Wild Rose may sound like a familiar tune, but you’ve never heard it performed quite like this.
There is a moment in "The Untouchables" when a mobster doesn't want to talk to the law. He has just been captured by federal agents at the Canadian border while trying to run some booze down to Chicago for Al Capone. One of the guy's pals has been shot dead, out on the porch. He doesn't know his partner is dead.
Sean Connery walks outside, grabs the corpse, props it up against a wall, says he's gonna shoot the guy if he doesn't talk - and then puts a bullet into the corpse and drops it. Inside the cabin, the other mobster decides to talk.
It's a moment of quick, brutal improvisation, and it has an energy that's lacking during most of "The Untouchables." Here is a movie about an era when law enforcement resembled gang warfare, but the movie seems more interested in the era than in the war. "The Untouchables" has great costumes, great sets, great cars, great guns, great locations and a few shots that absolutely capture the Prohibition Era. But it does not have a great script, great performances or great direction.
The script is by David Mamet, the Pulitzer Prize-winning playwright, but it could have been by anybody. It doesn't have the Mamet touch, the conversational rhythms that carry a meaning beyond words. It also lacks any particular point of view about the material and, in fact, lacks the dynamic tension of many gangster movies written by less talented writers. Everything seems cut and dried, twice-told, preordained.
The performances are another disappointment. The star of the movie is Kevin Costner as Eliot Ness, the straight-arrow federal agent who vows a personal struggle against the Capone mob. Costner is fine for the role, but it's a thankless one, giving him little to do other than act grim and incorrigible. The script doesn't give him, and he doesn't provide, any of the little twists and turns of character that might have made Ness into an individual.
But the big disappointment is Robert De Niro's Al Capone. All of the movie's Capone segments seem cut off from the rest of the story; they're like regal set-pieces, dropped in from time to time. De Niro comes onscreen with great dramatic and musical flourish, strikes an attitude, says a line, and that's basically the whole idea. There isn't a glimmer of a notion of what made this man tick, this Al Capone who was such an organizational genius that he founded an industry and became a millionaire while still a young man.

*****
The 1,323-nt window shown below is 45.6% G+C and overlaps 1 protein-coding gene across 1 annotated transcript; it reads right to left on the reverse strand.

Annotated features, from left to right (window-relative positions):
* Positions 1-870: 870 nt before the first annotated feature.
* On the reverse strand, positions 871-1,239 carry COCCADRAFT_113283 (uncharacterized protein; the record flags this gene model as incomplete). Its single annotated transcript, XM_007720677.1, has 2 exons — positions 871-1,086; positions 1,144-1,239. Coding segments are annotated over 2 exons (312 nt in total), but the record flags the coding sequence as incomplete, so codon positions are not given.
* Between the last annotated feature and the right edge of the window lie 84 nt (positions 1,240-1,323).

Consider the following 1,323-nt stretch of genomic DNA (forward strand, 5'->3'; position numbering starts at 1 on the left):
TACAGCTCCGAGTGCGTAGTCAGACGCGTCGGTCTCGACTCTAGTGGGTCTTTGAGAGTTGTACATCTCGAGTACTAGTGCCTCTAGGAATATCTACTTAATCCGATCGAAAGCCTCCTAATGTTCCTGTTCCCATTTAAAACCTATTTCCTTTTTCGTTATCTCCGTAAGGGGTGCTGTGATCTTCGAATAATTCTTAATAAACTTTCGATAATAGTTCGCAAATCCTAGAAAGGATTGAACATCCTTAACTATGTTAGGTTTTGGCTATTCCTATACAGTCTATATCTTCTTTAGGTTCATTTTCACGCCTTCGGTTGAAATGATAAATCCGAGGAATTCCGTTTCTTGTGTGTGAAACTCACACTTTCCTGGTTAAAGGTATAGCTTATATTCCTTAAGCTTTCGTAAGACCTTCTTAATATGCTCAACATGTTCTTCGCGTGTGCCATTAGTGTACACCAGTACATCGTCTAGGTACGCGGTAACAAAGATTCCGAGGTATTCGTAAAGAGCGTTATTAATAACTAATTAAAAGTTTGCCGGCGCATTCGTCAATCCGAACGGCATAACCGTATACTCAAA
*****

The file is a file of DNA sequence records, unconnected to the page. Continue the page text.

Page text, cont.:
The best performance in the movie is by Sean Connery, as an Irish-American cop who signs on as Ness's right-hand man and seems, inexplicably, to know everything about the mob and its liquor business. Connery brings a human element to his character; he seems to have had an existence apart from the legend of the Untouchables, and when he's onscreen we can believe, briefly, that the Prohibition Era was inhabited by people, not caricatures.
What's good about the movie is the physical production itself. There's a shot of Chicago's La Salle Street canyon, all decked out with period cars and extras, that's sensational. And there are a lot of other nice touches, like Capone's hotel headquarters and the courtroom where his trial is held.
But even the good use of sets and locations is undermined by Brian De Palma's curiously lead-footed direction - curious, because he is usually the most nimble and energetic of directors. Look, for example, at an early scene where Ness and his men are staking out a gang headquarters, and Ness spots a nosy photographer snooping around. The editing is so clumsy that we can't understand why the mob doesn't see Ness and the photographer. (And the photographer himself stays around for the whole picture as an implausible distraction, who somehow is always able to turn up whenever he's needed.)
Chicago's bootlegging battles were already a legend by the 1930s, when Warner Bros. turned them into the gangster movie industry. Directors have been struggling ever since to invest them with life, and free them from cliches. The best film about the era remains the uncut original version of Sergio Leone's "Once Upon a Time in America." De Palma's "Untouchables," like the TV series that inspired it, depends more on cliches than on artistic invention.
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